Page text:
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CENTRE FOR ADVANCED ASSESSMENT

Cognitive Screening Assessment

Cognitive Screening Assessment

If you have noticed a decline in cognitive functions, or are concerned about the potential effects of a concussion that you, your patient, client, or loved one has recently suffered, the CORTEX Centre can help. We can conduct a brief and low-cost cognitive screening, as an alternative to full neuropsychological assessment, to provide preliminary answers and suggestions.

These screening assessments address concerns relating to cognitive abilities, including attention, concentration, memory, and processing speed, in various medical conditions, with a specific focus on those following a brain injury (particularly a concussion) as well as early signs of brain aging or decline.

Early detection of cognitive difficulties opens the way to treatment, rehabilitation, remediation, adaptation, and potential recovery. It also allows for monitoring over time and helps with decisions to return to sports, school and work.

Concussion

What is a Concussion?

A concussion is an injury to the brain that often (but not always) results in temporary loss of normal brain function.

Common symptoms include: headaches, dizziness, nausea, balance problems, sensitivity to light and noise, irritability, ringing in the ears, sleep disruption, fatigue, confusion, mental fog, problems with attention and concentration, short term memory concerns, and slowed information processing, as well as difficulty performing executive functions involving mental flexibility, problem solving, planning, and organization.

Although symptoms of most concussions rapidly subside within days or weeks, the experience of these symptoms is often uncomfortable and distressing and can lead to secondary problems such as anxiety and depression. In a minority of cases, especially those involving multiple concussions or other vulnerabilities, concussive symptoms may persist, contributing to feelings of frustration and concern, as well as difficulties in daily life, school, work, and sports.

Learning Disabilities and ADHD

What is a Learning Disability?

A Learning Disability may be present when a student, child, or adult, struggles at school with reading, writing, mathematics, or other academic domains, despite adequate effort and academic programming.

Academic skill screening provided by the CORTEX Centre helps identify strengths and weaknesses in all key academic domains. A learning disability may coexist with above average intelligence and giftedness. Identification of academic performance that is below expectations for age and education level can lead to a diagnosis of learning ability/difficulty, effective remediation, and improved school performance and future personal and career outcomes.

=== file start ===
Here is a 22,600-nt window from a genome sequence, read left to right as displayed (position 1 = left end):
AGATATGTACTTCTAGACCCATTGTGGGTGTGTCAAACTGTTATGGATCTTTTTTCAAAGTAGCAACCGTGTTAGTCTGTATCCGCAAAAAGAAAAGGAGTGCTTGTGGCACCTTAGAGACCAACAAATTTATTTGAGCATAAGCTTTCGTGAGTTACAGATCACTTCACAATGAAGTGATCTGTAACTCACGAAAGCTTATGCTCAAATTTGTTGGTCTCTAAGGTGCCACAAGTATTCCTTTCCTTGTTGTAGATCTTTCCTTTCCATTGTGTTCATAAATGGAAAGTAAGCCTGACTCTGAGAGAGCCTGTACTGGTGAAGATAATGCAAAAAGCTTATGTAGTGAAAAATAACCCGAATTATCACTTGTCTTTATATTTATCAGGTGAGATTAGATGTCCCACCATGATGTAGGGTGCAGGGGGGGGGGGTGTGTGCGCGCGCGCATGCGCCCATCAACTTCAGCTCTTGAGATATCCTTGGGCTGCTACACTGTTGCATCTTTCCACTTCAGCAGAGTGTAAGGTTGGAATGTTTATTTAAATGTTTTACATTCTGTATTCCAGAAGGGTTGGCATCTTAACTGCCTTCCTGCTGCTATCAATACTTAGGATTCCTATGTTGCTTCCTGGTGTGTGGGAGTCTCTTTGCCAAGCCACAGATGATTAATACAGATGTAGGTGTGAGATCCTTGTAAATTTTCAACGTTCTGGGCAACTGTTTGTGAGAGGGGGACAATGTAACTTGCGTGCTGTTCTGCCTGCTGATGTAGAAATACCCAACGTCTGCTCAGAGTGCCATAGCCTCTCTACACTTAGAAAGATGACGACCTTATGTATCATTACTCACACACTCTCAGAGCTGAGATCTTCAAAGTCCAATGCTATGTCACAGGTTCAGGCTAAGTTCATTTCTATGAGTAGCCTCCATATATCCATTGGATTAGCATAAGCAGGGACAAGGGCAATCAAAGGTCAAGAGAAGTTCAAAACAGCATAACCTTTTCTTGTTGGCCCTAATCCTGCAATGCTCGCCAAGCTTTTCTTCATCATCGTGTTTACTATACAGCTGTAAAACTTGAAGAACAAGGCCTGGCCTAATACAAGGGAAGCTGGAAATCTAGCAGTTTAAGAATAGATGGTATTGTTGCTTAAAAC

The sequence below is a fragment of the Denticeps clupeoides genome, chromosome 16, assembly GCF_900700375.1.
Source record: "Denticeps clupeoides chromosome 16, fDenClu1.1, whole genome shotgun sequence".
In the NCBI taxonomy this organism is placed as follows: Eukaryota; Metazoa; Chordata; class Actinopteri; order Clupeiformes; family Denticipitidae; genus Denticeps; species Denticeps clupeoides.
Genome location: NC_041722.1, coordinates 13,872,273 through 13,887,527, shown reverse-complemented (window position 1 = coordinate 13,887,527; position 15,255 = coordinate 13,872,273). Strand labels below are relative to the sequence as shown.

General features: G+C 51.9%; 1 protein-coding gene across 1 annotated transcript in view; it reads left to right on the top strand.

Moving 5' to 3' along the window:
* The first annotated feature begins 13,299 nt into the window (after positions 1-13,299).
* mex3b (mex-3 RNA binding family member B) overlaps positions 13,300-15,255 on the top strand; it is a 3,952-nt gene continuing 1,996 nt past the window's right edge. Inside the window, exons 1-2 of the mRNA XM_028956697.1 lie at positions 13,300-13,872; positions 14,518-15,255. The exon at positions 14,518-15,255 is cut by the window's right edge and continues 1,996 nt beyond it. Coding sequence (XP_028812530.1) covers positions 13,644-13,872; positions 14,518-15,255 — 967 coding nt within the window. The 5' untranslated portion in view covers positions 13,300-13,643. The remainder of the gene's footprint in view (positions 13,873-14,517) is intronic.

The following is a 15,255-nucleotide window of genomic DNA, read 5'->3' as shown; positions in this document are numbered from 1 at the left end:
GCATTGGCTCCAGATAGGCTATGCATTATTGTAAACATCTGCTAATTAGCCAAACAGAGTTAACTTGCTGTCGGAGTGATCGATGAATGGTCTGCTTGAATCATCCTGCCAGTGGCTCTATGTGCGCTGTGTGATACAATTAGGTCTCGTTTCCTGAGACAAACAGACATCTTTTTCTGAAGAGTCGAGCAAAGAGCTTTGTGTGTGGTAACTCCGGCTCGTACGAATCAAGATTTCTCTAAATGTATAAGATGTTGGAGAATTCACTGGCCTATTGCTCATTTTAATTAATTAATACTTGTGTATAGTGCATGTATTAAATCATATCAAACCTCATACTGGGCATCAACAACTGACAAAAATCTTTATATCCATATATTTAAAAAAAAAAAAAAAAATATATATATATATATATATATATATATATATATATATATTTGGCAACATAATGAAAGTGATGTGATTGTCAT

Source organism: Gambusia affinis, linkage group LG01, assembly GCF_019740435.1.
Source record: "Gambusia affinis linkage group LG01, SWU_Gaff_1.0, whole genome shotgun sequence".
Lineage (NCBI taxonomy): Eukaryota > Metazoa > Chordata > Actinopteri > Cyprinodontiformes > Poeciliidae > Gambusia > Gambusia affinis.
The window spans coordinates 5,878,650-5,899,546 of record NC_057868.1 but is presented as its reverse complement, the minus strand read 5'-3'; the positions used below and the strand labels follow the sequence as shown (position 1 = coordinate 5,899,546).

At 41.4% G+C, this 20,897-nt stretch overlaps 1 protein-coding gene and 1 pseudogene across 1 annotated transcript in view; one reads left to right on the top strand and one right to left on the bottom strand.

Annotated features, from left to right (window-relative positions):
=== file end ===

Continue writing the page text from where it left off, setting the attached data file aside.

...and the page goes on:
What is ADHD?

Attention Deficit/Hyperactivity Disorder involves a short attention span, restlessness, impulsivity, and associated learning difficulties, despite usually average or above average intelligence, giftedness, and ability to focus on tasks of high interest to a person.

Some individuals have clear symptoms of hyperactivity that can be observed by families, schools, or employers. However, others may be restless and inattentive but not visibly hyperactive, which can result in their problems being overlooked. Diagnosis and assessment of adult ADHD can be particularly challenging. Screening for attention and other problems involved in the diagnosis of ADHD can open the door to a full diagnosis, remediation, and improved management of the condition, as well as improved future personal, educational, and career outcomes.

Other Brain Conditions

Individuals who suffer from chronic pain, depression, anxiety, or fatigue often have cognitive difficulties wherein they experience problems with attention, memory, and information processing speed. They may feel less sharp, with a need to put more effort into thinking and problem solving. Additionally, they may worry about what is happening in their brain and how that is affecting their work or education.

The CORTEX Centre’s cognitive screening can provide pertinent information and guidance which may reassure, assist with diagnosis, and provide practical suggestions for improving everyday lives.

Mild Cognitive Impairment and Early Stages of Dementia

What is Mild Cognitive Impairment?

Mild cognitive impairment (MCI) is a state between normal aging and dementia.

What is Dementia?

Dementia is a brain condition that affects memory, thinking, and social abilities that is severe enough to interfere with daily functioning.

Brain changes implicated in the development of dementia begin decades before symptoms manifest, and family members are often in the best position to observe unexpected cognitive changes in their loved ones. However, not all signs of memory, concentration, or thinking difficulties among adults indicate dementia, and changes in lifestyle have shown to have significant preventative effects.

Early detection of potential dementia is important for prevention, treatment, adaptation, and to help make decisions about work and independent living. Obtaining neuropsychological data at the earliest stages provides an opportunity to start treatment as soon as possible and monitor changes.

The dementia screening provided by the CORTEX Centre helps individuals with dementia, as well as families and healthcare providers, to understand the extent of the problem and initiate appropriate action.